At what point do you finally say, “Enough; this is insane?”

* Read it here:

** This partly explains polls underestimating Republican votes. They didn’t lie to pollsters; instead many wouldn’t answer at all, seeing polling firms as part of the elitist establishment they despise.

The Republican Party’s Future

November 4, 2012

Columnist George Will has said that, given the economy, if Republicans can’t beat this president, they should look for another line of business. (One might add, “given this black president.” This is not a basically racist country as lefties love saying; Obama was actually black before the last election; yet it does cost him some votes.)

If Romney loses, which I think likely, there will be a loud chorus of Republicans blaming their failure to nominate a “real conservative.” Like Rick Santorum? True, more Americans consider themselves “conservative” than liberal, but their conservatism doesn’t gibe with the fierce ideology of today’s Republican fire-eaters. Compassionate conservatism it ain’t. They are painting themselves into a narrow political corner. How often can they beat the drum for reducing government before voters get cynical because government only keeps growing, no matter how many tea-partiers are elected? And while Democrats demonize them as wanting to throw granny over the cliff, Republicans cannot deliver on their threats of cutbacks – not even Big Bird’s neck will meet the axe — so it’s a lose-lose position for them.

Of course we desperately need to curb spending; but it won’t happen without a bipartisan deal including taxes too. And Republicans won’t hear of it. Nevertheless, I believe Romney would actually make such a deal, achieving what Obama cannot. Yet, maddeningly, Romney seems to think he can’t say this. The lack of clarity  leaves Democrats free to posture as defenders of everyone’s government benefits, without being called on how to pay for it.

In 1992, after Democrats had lost five out of six presidential elections, some of them realized their leftwingery and interest group pandering wasn’t working, so spearheaded by Bill Clinton, they wrenched the party back toward the center. What Republicans need is not to ratchet up their ideological purity; but to wake up from that dream and wrench their party back toward the center. Otherwise they risk making Democrats the “natural party of government,” as they basically were for three decades up to the ‘60s.

Meantime, while the electorate is sharply divided, the voters in the middle – who actually decide elections – are not ideological nor swayed by policy arguments. They “vote for the man” they like better. They still like Obama better, skin color notwithstanding. Ronald Reagan was a big winner not because he was so conservative but because he was a “great communicator” whom people liked. But likeability counted for almost nothing in the Republican primaries. Romney would have been a far more appealing and credible candidate if he hadn’t had to go through the bizarrification machine of the Republican primaries. He’s tried to undo the damage, but probably too late.

Then there’s demographics. Republican voters aren’t reproducing as fast as Democratic voters; and, being older, on average, they’re exiting at a greater rate. Republicans’ core support base is white males, whose percentage in the population is inexorably shrinking. The demographic growing the fastest is Hispanics, not only by reproduction but via immigration, yet Republicans somehow thought it was a good idea to give Hispanics the finger. Of course they didn’t actually, but Hispanics can be forgiven for seeing it that way.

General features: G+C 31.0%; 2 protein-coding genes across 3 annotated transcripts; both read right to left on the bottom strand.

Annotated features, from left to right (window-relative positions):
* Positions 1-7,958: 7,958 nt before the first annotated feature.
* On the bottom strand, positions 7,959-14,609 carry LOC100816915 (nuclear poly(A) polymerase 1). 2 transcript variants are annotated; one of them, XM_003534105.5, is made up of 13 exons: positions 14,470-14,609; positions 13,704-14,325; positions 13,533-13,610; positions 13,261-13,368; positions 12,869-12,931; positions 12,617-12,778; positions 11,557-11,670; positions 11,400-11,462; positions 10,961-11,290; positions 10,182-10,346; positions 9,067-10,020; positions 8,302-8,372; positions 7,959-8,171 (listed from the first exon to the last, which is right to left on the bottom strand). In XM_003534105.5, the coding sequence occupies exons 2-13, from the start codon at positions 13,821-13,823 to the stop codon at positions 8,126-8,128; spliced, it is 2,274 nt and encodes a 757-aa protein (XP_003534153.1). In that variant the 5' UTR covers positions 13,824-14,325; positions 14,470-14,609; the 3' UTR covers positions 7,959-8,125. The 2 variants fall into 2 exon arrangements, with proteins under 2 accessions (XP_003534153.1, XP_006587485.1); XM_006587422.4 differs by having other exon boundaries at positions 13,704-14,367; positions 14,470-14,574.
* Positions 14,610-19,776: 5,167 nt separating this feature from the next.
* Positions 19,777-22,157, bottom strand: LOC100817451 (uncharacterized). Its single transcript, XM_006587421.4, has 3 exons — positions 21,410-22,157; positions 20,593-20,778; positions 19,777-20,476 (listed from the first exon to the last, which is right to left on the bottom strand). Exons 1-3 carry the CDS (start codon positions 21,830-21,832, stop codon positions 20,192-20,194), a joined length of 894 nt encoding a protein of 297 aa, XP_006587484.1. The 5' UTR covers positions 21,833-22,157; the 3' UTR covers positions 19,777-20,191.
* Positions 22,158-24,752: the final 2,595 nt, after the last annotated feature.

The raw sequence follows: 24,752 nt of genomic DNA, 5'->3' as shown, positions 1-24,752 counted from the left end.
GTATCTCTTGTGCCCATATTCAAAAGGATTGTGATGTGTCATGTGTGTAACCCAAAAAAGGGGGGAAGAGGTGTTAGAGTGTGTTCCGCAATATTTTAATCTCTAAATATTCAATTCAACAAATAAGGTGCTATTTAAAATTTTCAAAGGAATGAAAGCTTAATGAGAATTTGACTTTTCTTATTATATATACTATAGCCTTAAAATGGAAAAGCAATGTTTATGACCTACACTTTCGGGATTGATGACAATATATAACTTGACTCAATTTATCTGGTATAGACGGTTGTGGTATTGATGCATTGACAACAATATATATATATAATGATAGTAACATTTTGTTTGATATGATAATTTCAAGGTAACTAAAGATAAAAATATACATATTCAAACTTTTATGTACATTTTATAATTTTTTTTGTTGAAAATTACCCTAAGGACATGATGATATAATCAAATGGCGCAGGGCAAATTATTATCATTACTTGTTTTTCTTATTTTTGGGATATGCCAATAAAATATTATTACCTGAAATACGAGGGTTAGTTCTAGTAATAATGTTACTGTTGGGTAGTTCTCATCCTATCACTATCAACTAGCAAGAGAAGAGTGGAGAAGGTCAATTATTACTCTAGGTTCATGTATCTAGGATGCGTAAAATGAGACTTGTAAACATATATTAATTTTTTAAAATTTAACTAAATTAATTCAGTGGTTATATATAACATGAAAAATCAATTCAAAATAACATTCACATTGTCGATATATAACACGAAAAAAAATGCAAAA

The irony is that President Obama gave Republicans a tremendous opportunity to gain Latino support because he failed to fulfill his promises for immigration reform and actually stepped up deportations, of over a million Hispanics. Welcoming immigrants – who come here to work and advance themselves economically – not to mention all those highly qualified foreigners whom American businesses desperately need but can’t get into the country – ought to be right in line with the Republican worldview. Instead they have succumbed to a brainless nativism. What a shame. (I was shocked recently to see The Economist listing Texas as only “leaning Republican.”)

And the Republicans have run a lousy, dumb campaign. With all the true things that can be said against Obama’s re-election (See for example my 7/12 post), why twist facts in ways that are bound to bite you in the ass? And after all the nonsense about “shipping jobs overseas,” what Republican campaign genius had the bright idea to spotlight the issue — with phony charges against Obama? All this erodes trustworthiness and the image of competence, and gets in the way of the main message. And while it’s healthy to change one’s mind sometimes, don’t make it seem constant and expedient – trustworthiness, again.

While both sides are equally guilty of running overwhelmingly negative ads, for Romney I think that’s been a fatal mistake. The conventional wisdom is that voters hate negative ads, but they work. However, voters already knew what they think of Obama and ads can’t much change that. But Romney is less known, and less liked, and hence needed to do much more to build up his own image as a palatable alternative, especially countering the negativity of Obama’s ads. It’s not enough just to show Obama’s weaknesses; you have to give people someone to vote for. 

If Romney wins, it will be in spite of his campaign, not because of it.

Note re Massachusetts: Senator Scott Brown is one of the few moderate bipartisan Republicans in Congress. How sad if he’s replaced with yet another regulation liberal partisan Democrat.

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This should be my last pre-election post. No matter who you’re for, vote; it’s the one sacrament we can all perform. And whoever you vote for, please remember that voters on the other side may be (in your opinion) wrong – but they’re not wicked.